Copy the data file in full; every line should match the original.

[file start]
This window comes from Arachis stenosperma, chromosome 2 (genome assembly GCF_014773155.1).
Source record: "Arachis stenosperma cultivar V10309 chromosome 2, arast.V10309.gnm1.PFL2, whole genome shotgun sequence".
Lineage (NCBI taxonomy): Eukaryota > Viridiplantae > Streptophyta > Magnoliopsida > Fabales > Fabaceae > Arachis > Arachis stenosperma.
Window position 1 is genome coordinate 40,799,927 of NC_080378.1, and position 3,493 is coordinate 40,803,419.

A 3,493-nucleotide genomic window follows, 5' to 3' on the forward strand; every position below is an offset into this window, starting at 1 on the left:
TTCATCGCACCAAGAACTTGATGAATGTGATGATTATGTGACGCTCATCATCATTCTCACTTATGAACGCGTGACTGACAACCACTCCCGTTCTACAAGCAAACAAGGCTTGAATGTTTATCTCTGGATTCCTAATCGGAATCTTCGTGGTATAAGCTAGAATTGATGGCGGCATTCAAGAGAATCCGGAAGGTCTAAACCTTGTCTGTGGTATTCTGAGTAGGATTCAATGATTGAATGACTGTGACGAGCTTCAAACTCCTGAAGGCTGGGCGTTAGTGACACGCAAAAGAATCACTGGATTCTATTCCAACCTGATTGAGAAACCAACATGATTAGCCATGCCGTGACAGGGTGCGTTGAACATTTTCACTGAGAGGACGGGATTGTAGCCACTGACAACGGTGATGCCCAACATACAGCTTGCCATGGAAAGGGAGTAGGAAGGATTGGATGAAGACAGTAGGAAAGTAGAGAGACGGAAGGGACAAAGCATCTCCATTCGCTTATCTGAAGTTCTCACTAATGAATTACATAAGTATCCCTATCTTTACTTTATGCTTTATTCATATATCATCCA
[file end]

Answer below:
This window comes from Arachis stenosperma, chromosome 2 (genome assembly GCF_014773155.1).
Source record: "Arachis stenosperma cultivar V10309 chromosome 2, arast.V10309.gnm1.PFL2, whole genome shotgun sequence".
Lineage (NCBI taxonomy): Eukaryota > Viridiplantae > Streptophyta > Magnoliopsida > Fabales > Fabaceae > Arachis > Arachis stenosperma.
Window position 1 is genome coordinate 40,799,927 of NC_080378.1, and position 3,493 is coordinate 40,803,419.

A 3,493-nucleotide genomic window follows, 5' to 3' on the forward strand; every position below is an offset into this window, starting at 1 on the left:
TTCATCGCACCAAGAACTTGATGAATGTGATGATTATGTGACGCTCATCATCATTCTCACTTATGAACGCGTGACTGACAACCACTCCCGTTCTACAAGCAAACAAGGCTTGAATGTTTATCTCTGGATTCCTAATCGGAATCTTCGTGGTATAAGCTAGAATTGATGGCGGCATTCAAGAGAATCCGGAAGGTCTAAACCTTGTCTGTGGTATTCTGAGTAGGATTCAATGATTGAATGACTGTGACGAGCTTCAAACTCCTGAAGGCTGGGCGTTAGTGACACGCAAAAGAATCACTGGATTCTATTCCAACCTGATTGAGAAACCAACATGATTAGCCATGCCGTGACAGGGTGCGTTGAACATTTTCACTGAGAGGACGGGATTGTAGCCACTGACAACGGTGATGCCCAACATACAGCTTGCCATGGAAAGGGAGTAGGAAGGATTGGATGAAGACAGTAGGAAAGTAGAGAGACGGAAGGGACAAAGCATCTCCATTCGCTTATCTGAAGTTCTCACTAATGAATTACATAAGTATCCCTATCTTTACTTTATGCTTTATTCATATATCATCCA